Interview – Farao

Jackson Caines 13 May 2013

Farao is the pseudonym of London-based Norwegian singer-songwriter Kari Jahnsen who, over the last few months, has been beguiling listeners with her beautifully crafted melodies and haunting vocals. She has quickly attracted the attention of music blogs and has recorded a video session with The Line of Best Fit, as well as releasing a striking black and white video to accompany her debut single, ‘Skin’. Jackson Caines finds out more about this new talent.

How long did you live in Norway for? What music did you listen to growing up?

I moved to England when I was 19 to study music, so I’ve been in London for two years now. I listened to quite a lot of Icelandic music and some Norwegian bands you probably wouldn’t have heard about! But my main music taste is English and American-based, which is kind of why I moved because I wanted to live where the music that I love comes from. I used to be a really big Radiohead fan, but now it’s more … Do you know Polica? They’re an amazing band from America.

You’re a multi-instrumentalist, aren’t you?

Well, I play drums and bass and a bit of piano – I guess you might call that multi-instrumentalist. I started playing guitar when I was 16. Guitar and vocals are definitely my main instruments. I played drums in a band when I was 18, so that’s when that started, maybe two years ago I think. I think the more instruments you know the easier it is to learn.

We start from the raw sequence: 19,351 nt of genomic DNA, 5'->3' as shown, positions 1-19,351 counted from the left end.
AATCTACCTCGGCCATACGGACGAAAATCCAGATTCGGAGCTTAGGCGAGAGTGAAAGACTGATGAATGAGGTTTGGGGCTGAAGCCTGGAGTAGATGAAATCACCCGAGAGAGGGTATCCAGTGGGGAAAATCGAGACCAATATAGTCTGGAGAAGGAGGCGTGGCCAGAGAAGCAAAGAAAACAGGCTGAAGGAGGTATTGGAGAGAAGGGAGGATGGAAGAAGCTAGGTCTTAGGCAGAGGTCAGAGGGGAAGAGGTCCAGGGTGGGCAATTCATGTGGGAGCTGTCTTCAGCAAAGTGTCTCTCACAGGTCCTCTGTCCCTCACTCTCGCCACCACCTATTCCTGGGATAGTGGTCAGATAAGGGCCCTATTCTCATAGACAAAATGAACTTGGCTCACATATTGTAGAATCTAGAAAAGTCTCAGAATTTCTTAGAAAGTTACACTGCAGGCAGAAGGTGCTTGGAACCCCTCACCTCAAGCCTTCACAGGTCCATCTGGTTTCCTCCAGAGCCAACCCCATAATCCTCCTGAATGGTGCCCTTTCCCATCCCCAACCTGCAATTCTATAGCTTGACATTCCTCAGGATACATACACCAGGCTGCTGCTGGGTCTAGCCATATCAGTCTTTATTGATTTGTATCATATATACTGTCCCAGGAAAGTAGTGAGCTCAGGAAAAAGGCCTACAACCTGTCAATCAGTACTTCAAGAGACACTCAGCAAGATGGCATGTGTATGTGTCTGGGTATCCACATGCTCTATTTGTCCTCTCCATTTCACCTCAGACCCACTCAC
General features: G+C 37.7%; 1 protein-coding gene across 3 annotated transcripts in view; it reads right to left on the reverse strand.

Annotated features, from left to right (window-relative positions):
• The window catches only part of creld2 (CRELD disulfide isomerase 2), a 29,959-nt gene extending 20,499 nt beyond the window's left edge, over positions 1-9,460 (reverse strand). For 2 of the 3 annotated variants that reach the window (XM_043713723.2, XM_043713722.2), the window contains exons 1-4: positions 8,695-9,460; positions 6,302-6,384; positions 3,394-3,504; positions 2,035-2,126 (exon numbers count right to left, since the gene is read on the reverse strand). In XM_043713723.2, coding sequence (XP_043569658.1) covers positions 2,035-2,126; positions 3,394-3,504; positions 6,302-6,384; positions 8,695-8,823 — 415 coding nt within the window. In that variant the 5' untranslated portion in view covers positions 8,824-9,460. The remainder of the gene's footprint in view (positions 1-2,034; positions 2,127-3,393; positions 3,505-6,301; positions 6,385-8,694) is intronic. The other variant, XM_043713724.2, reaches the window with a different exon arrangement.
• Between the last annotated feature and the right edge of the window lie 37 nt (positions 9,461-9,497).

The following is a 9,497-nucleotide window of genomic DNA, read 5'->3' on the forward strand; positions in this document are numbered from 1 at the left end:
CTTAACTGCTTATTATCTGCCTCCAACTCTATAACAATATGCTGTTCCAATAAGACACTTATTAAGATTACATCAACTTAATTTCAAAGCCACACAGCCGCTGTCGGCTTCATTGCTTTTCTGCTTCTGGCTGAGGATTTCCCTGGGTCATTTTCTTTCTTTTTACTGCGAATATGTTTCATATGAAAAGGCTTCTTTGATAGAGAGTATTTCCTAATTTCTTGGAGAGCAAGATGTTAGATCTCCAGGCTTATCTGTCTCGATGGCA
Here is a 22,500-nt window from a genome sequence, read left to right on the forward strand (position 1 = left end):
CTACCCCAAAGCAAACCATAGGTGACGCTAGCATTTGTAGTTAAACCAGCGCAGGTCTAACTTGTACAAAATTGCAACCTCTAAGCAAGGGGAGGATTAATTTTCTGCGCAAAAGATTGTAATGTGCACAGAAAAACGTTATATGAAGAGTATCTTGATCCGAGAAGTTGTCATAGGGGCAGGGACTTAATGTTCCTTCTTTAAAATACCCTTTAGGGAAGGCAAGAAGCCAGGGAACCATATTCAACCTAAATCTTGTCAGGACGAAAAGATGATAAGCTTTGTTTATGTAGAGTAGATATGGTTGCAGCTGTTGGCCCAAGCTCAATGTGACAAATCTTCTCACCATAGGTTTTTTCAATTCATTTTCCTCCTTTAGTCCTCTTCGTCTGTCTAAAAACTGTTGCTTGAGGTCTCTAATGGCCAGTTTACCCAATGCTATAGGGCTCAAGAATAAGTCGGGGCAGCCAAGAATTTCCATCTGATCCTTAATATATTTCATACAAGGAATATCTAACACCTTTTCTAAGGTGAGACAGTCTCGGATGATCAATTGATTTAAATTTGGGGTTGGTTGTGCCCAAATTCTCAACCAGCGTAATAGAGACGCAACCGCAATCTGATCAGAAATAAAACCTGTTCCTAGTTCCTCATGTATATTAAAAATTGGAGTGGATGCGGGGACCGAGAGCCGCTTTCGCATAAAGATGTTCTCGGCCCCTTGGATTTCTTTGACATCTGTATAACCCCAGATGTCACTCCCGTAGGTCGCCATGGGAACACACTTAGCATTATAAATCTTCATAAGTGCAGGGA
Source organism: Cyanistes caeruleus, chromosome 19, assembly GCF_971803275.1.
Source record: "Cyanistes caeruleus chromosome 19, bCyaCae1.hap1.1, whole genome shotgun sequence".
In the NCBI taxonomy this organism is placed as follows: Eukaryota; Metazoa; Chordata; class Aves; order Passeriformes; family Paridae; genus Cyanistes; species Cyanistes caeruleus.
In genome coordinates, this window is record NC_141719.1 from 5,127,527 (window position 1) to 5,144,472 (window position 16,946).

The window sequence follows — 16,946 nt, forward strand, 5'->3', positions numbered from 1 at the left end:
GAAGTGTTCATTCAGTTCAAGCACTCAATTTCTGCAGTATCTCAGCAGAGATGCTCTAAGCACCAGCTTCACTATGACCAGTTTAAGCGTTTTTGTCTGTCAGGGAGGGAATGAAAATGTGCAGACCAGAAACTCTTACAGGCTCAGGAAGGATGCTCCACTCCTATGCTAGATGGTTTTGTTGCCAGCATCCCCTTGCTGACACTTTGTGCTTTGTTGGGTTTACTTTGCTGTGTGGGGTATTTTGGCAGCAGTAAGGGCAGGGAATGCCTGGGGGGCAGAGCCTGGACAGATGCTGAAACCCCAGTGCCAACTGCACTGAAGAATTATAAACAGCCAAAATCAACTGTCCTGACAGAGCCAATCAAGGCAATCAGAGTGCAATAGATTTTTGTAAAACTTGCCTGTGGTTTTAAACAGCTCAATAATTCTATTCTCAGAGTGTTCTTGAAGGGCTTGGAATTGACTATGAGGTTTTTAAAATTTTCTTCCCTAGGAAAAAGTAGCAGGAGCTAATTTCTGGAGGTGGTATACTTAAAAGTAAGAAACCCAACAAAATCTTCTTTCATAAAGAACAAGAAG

When did you decide that you wanted to be a singer-songwriter?

I guess when I was doing a diploma course in Norway, because, after that, I had to decide whether I wanted to do a boring degree – something useful – or music. I chose music! I wrote my first song when I was 18, I think, when I was listening to a lot of Sigur Ros. I still play a couple of old songs; the oldest one I play now is maybe three years old.

When did you become Farao? How did you choose that name?

That project was launched in January. I chose that name because I used to have a different name that sounded like a band and people often thought ‘oh, that’s a band’, so I wanted an ‘artist’ name, and Farao refers to one person. In Norwegian it means ‘pharaoh’, like it sounds in English.

What’s happened since January? You seem to have found some success quite quickly.

Yes, well I got a manager in October so we kind of planned everything since then and launched it in January. I went to Iceland to record the first EP in February, and we recorded and mixed it in ten days – everything was very efficient. We released the first single a couple of weeks ago.

Why did you go to Iceland to record the EP? What was the process like?

I went to Iceland because my manager is friends with the guy that I recorded with, a guy from the experimental folk rock band Tunng. We just asked if he wanted to do it and he said ‘yeah’ so I booked the flights. The recording process was amazing. I actually slept in the studio as well so I was there twenty four hours a day for ten days. It was really intense but I was very focused because I was so far away from home and I didn’t know anyone so there were no distractions, which was really good.